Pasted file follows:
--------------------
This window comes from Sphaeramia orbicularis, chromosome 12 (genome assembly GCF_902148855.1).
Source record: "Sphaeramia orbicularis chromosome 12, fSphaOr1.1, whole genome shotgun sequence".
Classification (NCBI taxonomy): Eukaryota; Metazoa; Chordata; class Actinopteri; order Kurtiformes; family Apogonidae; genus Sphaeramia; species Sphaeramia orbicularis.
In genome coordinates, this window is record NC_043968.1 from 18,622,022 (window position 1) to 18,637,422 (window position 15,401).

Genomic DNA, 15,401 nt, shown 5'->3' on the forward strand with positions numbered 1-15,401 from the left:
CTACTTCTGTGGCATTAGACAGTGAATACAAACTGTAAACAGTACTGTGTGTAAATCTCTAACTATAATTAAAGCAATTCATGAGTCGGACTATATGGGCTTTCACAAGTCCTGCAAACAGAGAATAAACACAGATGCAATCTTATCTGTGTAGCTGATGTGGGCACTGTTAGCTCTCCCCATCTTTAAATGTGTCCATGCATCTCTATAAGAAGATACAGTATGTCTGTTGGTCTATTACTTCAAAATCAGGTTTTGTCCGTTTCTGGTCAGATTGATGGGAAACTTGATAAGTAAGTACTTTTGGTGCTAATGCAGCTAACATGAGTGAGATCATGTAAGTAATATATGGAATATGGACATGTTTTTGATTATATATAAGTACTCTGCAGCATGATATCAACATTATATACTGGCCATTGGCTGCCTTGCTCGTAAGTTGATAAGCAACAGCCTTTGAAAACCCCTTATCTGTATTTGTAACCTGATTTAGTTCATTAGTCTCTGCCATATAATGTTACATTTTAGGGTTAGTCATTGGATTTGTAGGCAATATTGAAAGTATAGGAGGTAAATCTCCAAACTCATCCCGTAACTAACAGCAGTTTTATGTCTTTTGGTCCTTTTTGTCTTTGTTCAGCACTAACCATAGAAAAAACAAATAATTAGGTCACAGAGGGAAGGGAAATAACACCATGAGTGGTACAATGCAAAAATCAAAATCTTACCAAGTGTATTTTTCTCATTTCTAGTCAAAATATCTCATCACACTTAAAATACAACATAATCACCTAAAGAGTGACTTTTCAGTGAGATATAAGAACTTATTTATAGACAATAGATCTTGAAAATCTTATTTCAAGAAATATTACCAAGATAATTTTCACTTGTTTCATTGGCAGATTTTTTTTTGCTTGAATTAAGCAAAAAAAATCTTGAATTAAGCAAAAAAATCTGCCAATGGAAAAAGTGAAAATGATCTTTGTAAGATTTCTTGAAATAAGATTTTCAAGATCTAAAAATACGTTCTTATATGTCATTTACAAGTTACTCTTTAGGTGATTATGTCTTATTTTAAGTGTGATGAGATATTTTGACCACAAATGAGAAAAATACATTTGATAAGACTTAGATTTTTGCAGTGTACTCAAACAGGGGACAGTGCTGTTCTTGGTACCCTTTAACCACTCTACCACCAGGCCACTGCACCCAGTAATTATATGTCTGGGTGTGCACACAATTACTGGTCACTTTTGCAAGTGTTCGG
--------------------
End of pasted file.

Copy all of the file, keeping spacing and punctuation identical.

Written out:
This window comes from Sphaeramia orbicularis, chromosome 12 (genome assembly GCF_902148855.1).
Source record: "Sphaeramia orbicularis chromosome 12, fSphaOr1.1, whole genome shotgun sequence".
Classification (NCBI taxonomy): Eukaryota; Metazoa; Chordata; class Actinopteri; order Kurtiformes; family Apogonidae; genus Sphaeramia; species Sphaeramia orbicularis.
In genome coordinates, this window is record NC_043968.1 from 18,622,022 (window position 1) to 18,637,422 (window position 15,401).

Genomic DNA, 15,401 nt, shown 5'->3' on the forward strand with positions numbered 1-15,401 from the left:
CTACTTCTGTGGCATTAGACAGTGAATACAAACTGTAAACAGTACTGTGTGTAAATCTCTAACTATAATTAAAGCAATTCATGAGTCGGACTATATGGGCTTTCACAAGTCCTGCAAACAGAGAATAAACACAGATGCAATCTTATCTGTGTAGCTGATGTGGGCACTGTTAGCTCTCCCCATCTTTAAATGTGTCCATGCATCTCTATAAGAAGATACAGTATGTCTGTTGGTCTATTACTTCAAAATCAGGTTTTGTCCGTTTCTGGTCAGATTGATGGGAAACTTGATAAGTAAGTACTTTTGGTGCTAATGCAGCTAACATGAGTGAGATCATGTAAGTAATATATGGAATATGGACATGTTTTTGATTATATATAAGTACTCTGCAGCATGATATCAACATTATATACTGGCCATTGGCTGCCTTGCTCGTAAGTTGATAAGCAACAGCCTTTGAAAACCCCTTATCTGTATTTGTAACCTGATTTAGTTCATTAGTCTCTGCCATATAATGTTACATTTTAGGGTTAGTCATTGGATTTGTAGGCAATATTGAAAGTATAGGAGGTAAATCTCCAAACTCATCCCGTAACTAACAGCAGTTTTATGTCTTTTGGTCCTTTTTGTCTTTGTTCAGCACTAACCATAGAAAAAACAAATAATTAGGTCACAGAGGGAAGGGAAATAACACCATGAGTGGTACAATGCAAAAATCAAAATCTTACCAAGTGTATTTTTCTCATTTCTAGTCAAAATATCTCATCACACTTAAAATACAACATAATCACCTAAAGAGTGACTTTTCAGTGAGATATAAGAACTTATTTATAGACAATAGATCTTGAAAATCTTATTTCAAGAAATATTACCAAGATAATTTTCACTTGTTTCATTGGCAGATTTTTTTTTGCTTGAATTAAGCAAAAAAAATCTTGAATTAAGCAAAAAAATCTGCCAATGGAAAAAGTGAAAATGATCTTTGTAAGATTTCTTGAAATAAGATTTTCAAGATCTAAAAATACGTTCTTATATGTCATTTACAAGTTACTCTTTAGGTGATTATGTCTTATTTTAAGTGTGATGAGATATTTTGACCACAAATGAGAAAAATACATTTGATAAGACTTAGATTTTTGCAGTGTACTCAAACAGGGGACAGTGCTGTTCTTGGTACCCTTTAACCACTCTACCACCAGGCCACTGCACCCAGTAATTATATGTCTGGGTGTGCACACAATTACTGGTCACTTTTGCAAGTGTTCGG